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Wrinkle Treatment and More: What Sun Damage Does to Our Skin

Updated on May 2, 2013

Hot summer days draw people out to have fun in the sun. We all love tanning, outdoor sports, swimming, bike riding, rollerblading, picnicking, and many other activities made more enjoyable in the warmth of the sun’s rays. But this exposure can eventually lead to wrinkle treatment and other anti-aging cures needed to reverse years of sun damage. Some treatments are for cosmetic purposes and some are purely medical. In any case, if you expose yourself to prolonged sunlight without the protection of a good sunscreen and a hat, your fun in the sun could have dire consequences.

How Sun Damage Leads to Wrinkle Treatment

How does the sun cause wrinkles? Ultraviolet rays from the sun have adverse affects on the maintenance and repair of our collagen. Too much sunlight causes abnormal elastin production, which leads to an overabundance of the enzyme metalloproteinases. While metalloproteinases normally helps to repair and rebuild sun damaged collagen fibers, too much of it has the opposite effect. Collagen fibers, thus, get broken down. In addition, UV rays cause the formation of free radicals, or molecules that are missing an electron. This leads to a chain response that eventually takes a toll on our skin cells. With sun damage hindering our ability to repair ourselves and produce healthy new skin, we begin to form wrinkles.

Wrinkle treatment comes in many forms. Some options include creams and cleansers containing alpha-hydroxy acid, laser skin rejuvenation, and cosmetic fillers like Botox and Restylane. But the best treatment is preventative.

How Sun Damage Causes Jowls

Jowls are the sagging skin that hangs from the jaw line on either side of the mouth. These begin to form naturally as we age and have a few major contributors. One of the biggest causes of jowl formation is genetics, which can’t be prevented. Another is the inevitable weakening of the fibrous connective tissue between our skin and muscles. And a third cause is simply gravity; as we lose tissue volume, gravity pulls the skin downward.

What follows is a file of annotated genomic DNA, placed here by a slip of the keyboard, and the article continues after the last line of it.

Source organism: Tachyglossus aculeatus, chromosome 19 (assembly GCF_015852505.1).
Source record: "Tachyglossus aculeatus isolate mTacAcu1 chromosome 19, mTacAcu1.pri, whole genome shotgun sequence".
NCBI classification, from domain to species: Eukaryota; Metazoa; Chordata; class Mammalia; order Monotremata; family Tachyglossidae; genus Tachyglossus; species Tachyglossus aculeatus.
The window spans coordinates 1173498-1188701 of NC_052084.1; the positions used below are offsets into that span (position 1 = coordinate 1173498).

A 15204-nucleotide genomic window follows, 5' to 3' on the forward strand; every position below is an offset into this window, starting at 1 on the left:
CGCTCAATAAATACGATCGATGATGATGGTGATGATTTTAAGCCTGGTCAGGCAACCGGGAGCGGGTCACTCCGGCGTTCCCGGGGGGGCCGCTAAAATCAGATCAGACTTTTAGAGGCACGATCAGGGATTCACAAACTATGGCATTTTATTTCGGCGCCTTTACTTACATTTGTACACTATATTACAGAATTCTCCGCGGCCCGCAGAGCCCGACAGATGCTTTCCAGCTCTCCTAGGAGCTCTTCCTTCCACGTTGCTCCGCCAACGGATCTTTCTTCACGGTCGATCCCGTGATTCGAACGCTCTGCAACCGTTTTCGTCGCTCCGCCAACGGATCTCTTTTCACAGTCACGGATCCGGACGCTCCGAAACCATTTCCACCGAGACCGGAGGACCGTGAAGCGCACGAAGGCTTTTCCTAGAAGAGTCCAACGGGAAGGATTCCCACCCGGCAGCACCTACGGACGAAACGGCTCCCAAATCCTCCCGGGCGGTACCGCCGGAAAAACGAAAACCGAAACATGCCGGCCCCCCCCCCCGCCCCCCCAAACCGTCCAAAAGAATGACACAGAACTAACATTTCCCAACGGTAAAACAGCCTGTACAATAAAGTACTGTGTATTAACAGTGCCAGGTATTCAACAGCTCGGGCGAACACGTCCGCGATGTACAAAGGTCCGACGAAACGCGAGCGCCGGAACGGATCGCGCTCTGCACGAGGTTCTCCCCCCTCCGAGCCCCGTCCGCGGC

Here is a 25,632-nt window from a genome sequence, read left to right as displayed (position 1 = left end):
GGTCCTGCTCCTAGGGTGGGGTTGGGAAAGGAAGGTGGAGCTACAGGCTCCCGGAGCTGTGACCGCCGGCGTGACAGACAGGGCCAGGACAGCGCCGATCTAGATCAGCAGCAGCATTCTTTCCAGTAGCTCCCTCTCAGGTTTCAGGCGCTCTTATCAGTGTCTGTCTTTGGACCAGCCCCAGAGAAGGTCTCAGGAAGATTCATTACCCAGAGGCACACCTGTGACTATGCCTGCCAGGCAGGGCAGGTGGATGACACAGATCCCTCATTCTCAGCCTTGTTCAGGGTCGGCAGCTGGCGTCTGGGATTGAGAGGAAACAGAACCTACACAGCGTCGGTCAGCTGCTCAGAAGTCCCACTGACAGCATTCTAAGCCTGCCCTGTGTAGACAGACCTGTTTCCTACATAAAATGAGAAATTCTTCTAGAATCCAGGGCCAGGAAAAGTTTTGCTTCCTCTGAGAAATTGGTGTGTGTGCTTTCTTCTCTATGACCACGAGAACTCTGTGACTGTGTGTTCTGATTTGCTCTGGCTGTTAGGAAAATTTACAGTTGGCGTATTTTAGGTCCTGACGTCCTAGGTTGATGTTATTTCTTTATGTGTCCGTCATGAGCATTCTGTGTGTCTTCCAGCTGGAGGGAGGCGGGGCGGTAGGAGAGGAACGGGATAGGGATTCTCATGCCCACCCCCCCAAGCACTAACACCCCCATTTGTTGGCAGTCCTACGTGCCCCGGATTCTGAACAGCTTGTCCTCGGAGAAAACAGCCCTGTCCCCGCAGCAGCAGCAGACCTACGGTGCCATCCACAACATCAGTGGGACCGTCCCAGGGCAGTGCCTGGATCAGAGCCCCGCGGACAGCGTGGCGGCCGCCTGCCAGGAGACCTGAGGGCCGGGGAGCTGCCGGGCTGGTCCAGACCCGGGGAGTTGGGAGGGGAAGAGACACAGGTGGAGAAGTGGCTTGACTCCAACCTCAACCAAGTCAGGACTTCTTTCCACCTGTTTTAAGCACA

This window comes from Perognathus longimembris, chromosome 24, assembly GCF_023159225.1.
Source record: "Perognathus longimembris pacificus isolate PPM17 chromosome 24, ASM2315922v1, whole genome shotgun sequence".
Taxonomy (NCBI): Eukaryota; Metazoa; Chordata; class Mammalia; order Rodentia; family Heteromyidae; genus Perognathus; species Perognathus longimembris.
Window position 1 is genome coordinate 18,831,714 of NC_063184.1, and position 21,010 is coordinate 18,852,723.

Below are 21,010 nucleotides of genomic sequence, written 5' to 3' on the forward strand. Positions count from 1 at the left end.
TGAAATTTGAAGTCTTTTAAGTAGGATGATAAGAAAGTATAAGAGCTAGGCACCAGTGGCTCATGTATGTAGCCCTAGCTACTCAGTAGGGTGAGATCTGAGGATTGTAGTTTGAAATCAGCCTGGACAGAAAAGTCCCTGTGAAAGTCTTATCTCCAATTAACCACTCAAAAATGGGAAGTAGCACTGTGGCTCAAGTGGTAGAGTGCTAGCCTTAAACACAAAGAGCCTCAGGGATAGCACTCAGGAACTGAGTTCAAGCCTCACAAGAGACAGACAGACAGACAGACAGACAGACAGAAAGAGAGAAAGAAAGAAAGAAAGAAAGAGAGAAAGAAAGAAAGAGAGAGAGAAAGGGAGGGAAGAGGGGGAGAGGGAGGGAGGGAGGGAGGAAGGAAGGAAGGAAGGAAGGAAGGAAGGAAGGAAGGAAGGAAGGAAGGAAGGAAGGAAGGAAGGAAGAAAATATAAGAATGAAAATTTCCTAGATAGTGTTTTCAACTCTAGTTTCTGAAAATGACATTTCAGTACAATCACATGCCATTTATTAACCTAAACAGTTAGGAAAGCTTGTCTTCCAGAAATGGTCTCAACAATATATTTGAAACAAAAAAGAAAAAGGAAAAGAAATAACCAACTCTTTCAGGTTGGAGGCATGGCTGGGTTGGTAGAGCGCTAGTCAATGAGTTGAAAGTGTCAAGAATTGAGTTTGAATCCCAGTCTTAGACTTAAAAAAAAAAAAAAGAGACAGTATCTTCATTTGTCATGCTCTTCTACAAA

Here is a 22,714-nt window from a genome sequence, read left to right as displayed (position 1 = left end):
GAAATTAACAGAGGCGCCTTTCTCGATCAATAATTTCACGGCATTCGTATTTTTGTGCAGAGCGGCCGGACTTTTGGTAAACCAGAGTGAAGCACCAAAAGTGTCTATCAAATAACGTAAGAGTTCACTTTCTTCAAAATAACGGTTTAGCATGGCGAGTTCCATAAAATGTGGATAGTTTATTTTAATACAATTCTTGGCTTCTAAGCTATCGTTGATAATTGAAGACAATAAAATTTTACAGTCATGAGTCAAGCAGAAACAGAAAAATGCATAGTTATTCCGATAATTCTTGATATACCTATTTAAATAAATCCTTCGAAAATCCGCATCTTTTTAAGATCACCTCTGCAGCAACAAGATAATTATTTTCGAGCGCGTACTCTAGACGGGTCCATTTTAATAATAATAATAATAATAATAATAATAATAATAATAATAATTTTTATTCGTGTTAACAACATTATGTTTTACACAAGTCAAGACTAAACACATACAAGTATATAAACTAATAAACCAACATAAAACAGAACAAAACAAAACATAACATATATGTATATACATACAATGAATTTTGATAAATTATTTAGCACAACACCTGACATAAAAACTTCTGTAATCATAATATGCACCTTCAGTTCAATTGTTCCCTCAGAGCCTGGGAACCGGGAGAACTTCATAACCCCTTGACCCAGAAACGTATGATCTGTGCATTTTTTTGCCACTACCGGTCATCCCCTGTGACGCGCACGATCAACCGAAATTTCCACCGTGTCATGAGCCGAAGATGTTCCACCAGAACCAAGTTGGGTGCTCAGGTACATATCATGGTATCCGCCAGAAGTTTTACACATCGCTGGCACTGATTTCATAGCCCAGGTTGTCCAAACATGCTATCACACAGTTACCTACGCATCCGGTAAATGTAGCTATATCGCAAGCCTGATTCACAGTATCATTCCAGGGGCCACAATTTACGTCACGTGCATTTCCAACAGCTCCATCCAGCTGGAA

Sun damage comes into account with jowl formation because it speeds up the process similar to the way UV rays cause wrinkles. In addition to genetics, aging, and gravity, excessive sun exposure adds a whole new contributor to the battle against jowls. Too much sunlight causes skin to lose elasticity and sag prematurely, thus worsening the appearance of jowls over time. This unwanted, sagging skin can be treated through liposuction, facelift, or non-surgically with dermal fillers like Radiesse.

How Sun Damage Causes Age Spots and Moles

Our bodies naturally protect themselves from sunlight by producing melanin. This inherent sunscreen is responsible for expelling more than 99.9% of the UV radiation we absorb by dispelling it as heat. But too much melanogenesis can cause clustering of the melanocyte cells that make melanin. This eventually manifests as patchy pigmentation, known as age spots and sun spots, or definitive dark spots known as moles. Age spots remain flat while moles can be raised or textured. This grouping of protective melanin pigment can be reversed with hydroquinone cream for age spots, surgical excision for moles, or laser treatment for both.

Sun Damage and Skin Cancer

Sun damage causes more than just accelerated aging of the skin. It can also cause cancer. Most cases of skin cancer originate from prolonged exposure to UV rays from the sun or tanning beds. The type of cancer that develops depends on which cell has mutated, and will manifest in Basal cell cancer, Squamous cell cancer, or Melanoma. If you notice skin wounds, ulcers, and/or discolorations in the skin that do not heal, see a dermatologist. Also see a dermatologist if you notice a mole that has uneven borders or has changed shape, size, or color. It is always advised that you wear sunscreen and other sun protection to help prevent skin cancer.

Bottom Line

It is tempting to celebrate youth, fitness, health, and beauty by augmenting our appearance with a bronze glow and living life under the sun. But too much UV light causes accelerated aging. Every deep tan does serious damage to the underlying structure that sustains beautiful skin. In the end, the long-term risk is not worth the fleeting reward. Besides, there are other, safer ways to get a glowing tan. Take the alternative route and save yourself a future of wrinkle treatments, lasers, dermal fillers, or possibly something worse. And remember to protect yourself with a good sunscreen and a hat when prolonged sun exposure is unavoidable.


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